A few weeks ago, we were approached about putting together a blog post on the topic of accessibility considerations when planning your construction project. As this is a topic that many people do not consider or think about when planning their construction project, we thought it would be a topic worthy of a post. Below is a post from a guest contributor, and we appreciate the time and effort put into providing the below information.
What Level of Accessibility Should Your Construction Project Aim For?
While federal and public buildings must be accessible by law, less than one percent of US housing provides entry to wheelchair users. When designing a building, whether commercial or residential, you never know who may need to gain access. Constructing for accessibility means that the building becomes easier to use by those with disabilities. While researching the Americans with Disabilities Act (ADA), you may have come across terms such as accessibility, usability, and universality. Read the information below to find out what different levels of accessibility there are to discover which level is right for your design project.
The ADA covers an aspect of construction known as accessible design. This is specifically created for those with disabilities. For example, think of a disabled bathroom, which has been fully equipped with railings and wide entrances in order to help people with mobility difficulties. This kind of design is legally required for certain buildings, but may not be right for your average home.
Homeowners who don’t use wheelchairs may not gain an advantage from specially designed equipment. It will add extra costs, without any benefit. Instead, you may want to spend your budget on creating something aesthetically pleasing. This doesn’t mean you shouldn’t consider accessibility at all, but being specifically disability-focused may not necessarily be your goal, unless installing a ramp is mandatory as it is in federal buildings.
Focus On User Experience
Rather than focusing solely on those with disabilities, you could consider trying to achieve the best user experience. This is about making the use of products as easy as possible. It requires helping a person to achieve the goal of a task as efficiently and satisfyingly as possible. The layout of a home usually follows this structure. The kitchen, where the goal of the occupier is to prepare food, will include wipe down materials and plenty of counter space. The lounge, an area dedicated to relaxation, will tend to involve comfortable seating. Designs should be intuitive, quick to learn, and require minimal effort from users to achieve their desired outcome.
Each year, manufacturers are making their products easier to use. For example, cars can now be unlocked without the owner needing to take the key out of their pocket and phone calls can be made using a voice command, rather than by punching in numbers. This drive towards efficiency is something expected of homeowners moving to a new home, but it is separate to accessibility.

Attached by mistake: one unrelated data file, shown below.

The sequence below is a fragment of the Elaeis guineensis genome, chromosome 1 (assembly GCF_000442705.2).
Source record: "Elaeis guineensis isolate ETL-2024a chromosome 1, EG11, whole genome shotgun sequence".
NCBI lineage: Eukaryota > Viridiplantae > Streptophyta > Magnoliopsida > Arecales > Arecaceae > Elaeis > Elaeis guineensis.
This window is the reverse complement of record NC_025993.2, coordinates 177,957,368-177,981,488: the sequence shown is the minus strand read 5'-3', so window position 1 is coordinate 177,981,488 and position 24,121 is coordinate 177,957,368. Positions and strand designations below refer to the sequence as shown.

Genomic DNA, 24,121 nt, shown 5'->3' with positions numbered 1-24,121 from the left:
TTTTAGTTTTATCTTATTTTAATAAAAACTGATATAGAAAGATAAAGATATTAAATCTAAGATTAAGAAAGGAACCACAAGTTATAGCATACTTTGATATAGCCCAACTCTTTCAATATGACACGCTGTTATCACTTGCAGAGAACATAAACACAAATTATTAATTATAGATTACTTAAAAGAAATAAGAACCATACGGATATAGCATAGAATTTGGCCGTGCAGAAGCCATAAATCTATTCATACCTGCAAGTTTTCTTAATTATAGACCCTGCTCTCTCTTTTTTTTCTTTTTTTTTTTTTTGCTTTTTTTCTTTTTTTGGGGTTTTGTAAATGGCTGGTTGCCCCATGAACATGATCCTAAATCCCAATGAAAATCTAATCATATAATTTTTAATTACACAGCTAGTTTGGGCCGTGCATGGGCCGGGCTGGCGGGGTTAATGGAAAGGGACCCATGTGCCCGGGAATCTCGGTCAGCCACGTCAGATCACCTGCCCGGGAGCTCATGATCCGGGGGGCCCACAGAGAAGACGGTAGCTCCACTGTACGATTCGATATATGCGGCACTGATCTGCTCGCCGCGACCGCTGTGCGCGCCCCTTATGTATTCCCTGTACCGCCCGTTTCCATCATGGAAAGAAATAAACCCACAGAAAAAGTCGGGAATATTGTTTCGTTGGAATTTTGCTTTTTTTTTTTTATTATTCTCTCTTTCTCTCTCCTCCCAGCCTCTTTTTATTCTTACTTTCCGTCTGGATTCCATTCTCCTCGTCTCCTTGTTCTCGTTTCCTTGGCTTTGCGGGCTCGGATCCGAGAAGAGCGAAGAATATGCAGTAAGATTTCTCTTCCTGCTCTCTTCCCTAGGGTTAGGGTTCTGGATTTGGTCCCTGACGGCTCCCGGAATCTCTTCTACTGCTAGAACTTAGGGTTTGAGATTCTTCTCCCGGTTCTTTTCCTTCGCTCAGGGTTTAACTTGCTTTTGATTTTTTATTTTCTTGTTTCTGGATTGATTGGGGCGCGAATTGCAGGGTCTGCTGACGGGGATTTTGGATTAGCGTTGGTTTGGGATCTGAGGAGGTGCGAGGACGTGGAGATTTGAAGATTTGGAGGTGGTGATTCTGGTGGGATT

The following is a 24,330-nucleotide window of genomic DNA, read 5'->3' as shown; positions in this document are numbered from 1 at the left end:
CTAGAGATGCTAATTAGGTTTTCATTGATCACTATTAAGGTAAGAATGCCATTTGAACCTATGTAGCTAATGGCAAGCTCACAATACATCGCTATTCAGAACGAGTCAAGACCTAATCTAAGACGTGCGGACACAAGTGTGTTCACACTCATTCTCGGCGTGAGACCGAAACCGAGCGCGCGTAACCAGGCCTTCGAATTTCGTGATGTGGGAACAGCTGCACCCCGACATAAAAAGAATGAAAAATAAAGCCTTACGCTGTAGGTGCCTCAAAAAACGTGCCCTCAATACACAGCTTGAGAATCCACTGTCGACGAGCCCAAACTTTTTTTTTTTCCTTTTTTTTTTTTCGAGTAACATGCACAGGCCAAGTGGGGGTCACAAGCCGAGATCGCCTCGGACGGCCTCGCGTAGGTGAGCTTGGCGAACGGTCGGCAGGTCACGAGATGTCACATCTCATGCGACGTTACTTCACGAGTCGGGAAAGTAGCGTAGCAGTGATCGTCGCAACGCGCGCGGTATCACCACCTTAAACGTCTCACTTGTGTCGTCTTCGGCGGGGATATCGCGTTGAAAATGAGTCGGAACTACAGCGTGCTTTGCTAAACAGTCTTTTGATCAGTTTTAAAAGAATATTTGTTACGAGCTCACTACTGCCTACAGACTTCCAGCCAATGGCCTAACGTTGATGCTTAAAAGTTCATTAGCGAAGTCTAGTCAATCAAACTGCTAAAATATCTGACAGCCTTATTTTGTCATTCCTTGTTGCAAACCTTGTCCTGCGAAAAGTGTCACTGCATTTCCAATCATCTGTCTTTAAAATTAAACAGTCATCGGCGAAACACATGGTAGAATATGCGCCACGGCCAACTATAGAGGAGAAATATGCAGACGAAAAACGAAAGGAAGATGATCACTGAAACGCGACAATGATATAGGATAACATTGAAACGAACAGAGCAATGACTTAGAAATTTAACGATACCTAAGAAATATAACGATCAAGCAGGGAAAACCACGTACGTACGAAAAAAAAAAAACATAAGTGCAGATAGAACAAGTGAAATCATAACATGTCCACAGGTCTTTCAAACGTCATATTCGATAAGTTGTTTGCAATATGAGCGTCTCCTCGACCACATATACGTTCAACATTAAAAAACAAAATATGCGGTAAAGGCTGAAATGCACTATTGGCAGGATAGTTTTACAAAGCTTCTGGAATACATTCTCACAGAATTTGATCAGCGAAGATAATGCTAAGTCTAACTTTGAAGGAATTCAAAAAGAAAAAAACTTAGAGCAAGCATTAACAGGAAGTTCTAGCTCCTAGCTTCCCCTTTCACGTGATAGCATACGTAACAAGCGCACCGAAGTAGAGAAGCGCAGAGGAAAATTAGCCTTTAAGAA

Usable product, while great for the general population, may only be usable to a certain section of society. User experience is a worthy aim of construction, but it may not be enough to meet ADA requirements. Similarly, accessible buildings may not be usable to everyone. It is a careful balancing act to create something that is both accessible to those with disabilities and user-friendly for everyone.
Appealing to Everyone
If disability-focused and user experience-focused construction seems too narrow as construction goals, you can take a wider approach. Universal design is aimed at creating products which are usable to the largest amount of people without the need for adaptation. For instance, trays in ovens are often built to be self-supporting, so no user has to take their weight. This benefits everyone, regardless of whether they have a recognized disability. Automatic doors use a similar concept, opening for people in wheelchairs, pedestrians on foot, delivery workers carrying large packages, and everybody else. Appealing to everyone requires going beyond what is considered normal, to create something that meets the needs of all, without hindering anybody else.
Depending on your construction project, you may want to focus more on people with disabilities than typical user experience or vice versa. Public buildings need to take those with disabilities into account, while residential homes may be better built with usability in mind. However, for ultimate inclusivity, aim for a universal design. This will help your buildings to achieve the highest level of accessibility.